As part of their work with Northumbrian Water at Derwent Reservoir, Durham Wilidlife Trust’s Heart of Durham volunteers put up a small enclosure in 2016, with a view of increasing the biodiversity of the area. Has it paid off?
The nature reserve, at the north west corner of Derwent Reservoir, is ancient semi-natural woodland posessing many lovely and majestic veteran and ancient oaks and other maturing tree species. Although some new trees have been planted over the years, no natural regeneration is occuring in the wood.
As a mini experiment, an enclosure has been erected to exclude rabbits and deer and the occasional flock of sheep, from a small area of the woodland. The aim of this mesh barricade is to gauge the effect on the natural regeneration of the ground flora, the subsequent establishment of a shrub understory and the growth of new trees by excluding these browsing mammals.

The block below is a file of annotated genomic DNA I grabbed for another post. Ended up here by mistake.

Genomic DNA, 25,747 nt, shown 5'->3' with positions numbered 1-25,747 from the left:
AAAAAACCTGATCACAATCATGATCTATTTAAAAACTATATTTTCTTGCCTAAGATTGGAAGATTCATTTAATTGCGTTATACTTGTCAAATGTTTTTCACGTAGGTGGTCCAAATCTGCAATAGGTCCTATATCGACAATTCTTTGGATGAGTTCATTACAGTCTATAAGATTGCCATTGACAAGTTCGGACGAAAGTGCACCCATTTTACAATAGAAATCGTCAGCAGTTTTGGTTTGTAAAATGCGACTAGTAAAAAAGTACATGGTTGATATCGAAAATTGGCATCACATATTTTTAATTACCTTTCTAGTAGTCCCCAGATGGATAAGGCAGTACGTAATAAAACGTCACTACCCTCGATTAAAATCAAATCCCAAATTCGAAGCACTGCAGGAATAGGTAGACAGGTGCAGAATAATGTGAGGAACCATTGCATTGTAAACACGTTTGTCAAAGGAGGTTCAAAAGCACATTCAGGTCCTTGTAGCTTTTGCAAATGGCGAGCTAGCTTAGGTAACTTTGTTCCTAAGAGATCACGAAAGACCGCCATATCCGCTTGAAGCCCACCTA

The small area selected for enclosure, lies beneath well established oak and birch trees. Light levels at ground level were good, but there was a noticeable lack of shrubs, wild flowers and saplings. A botanical survey in 2016 of the completed enclosure area provided a valuable base line of vegetation to which future surveys could be compared.
A small mammal survey, on completion of the enclosure was carried out in June 2016 using Longworth traps. Nothing was caught then, so it was with great excitement that three bank voles were found in the 2017 small mammal survey carried out by the Heart of Durham Project last Friday the 21st of July.
The positive results of the mammal and botanical surveys is good news to all those involved. Monitoring will continue and the partnership between Northumbrian Water and Durham Wildlife Trust’s Heart of Durham Project may begin to look at other areas owned by Northumbrian Water where a scheme like this may benefit and increase biodiversity.
Thank you to Northumbrian Water who have supported the Heart of Durham Project.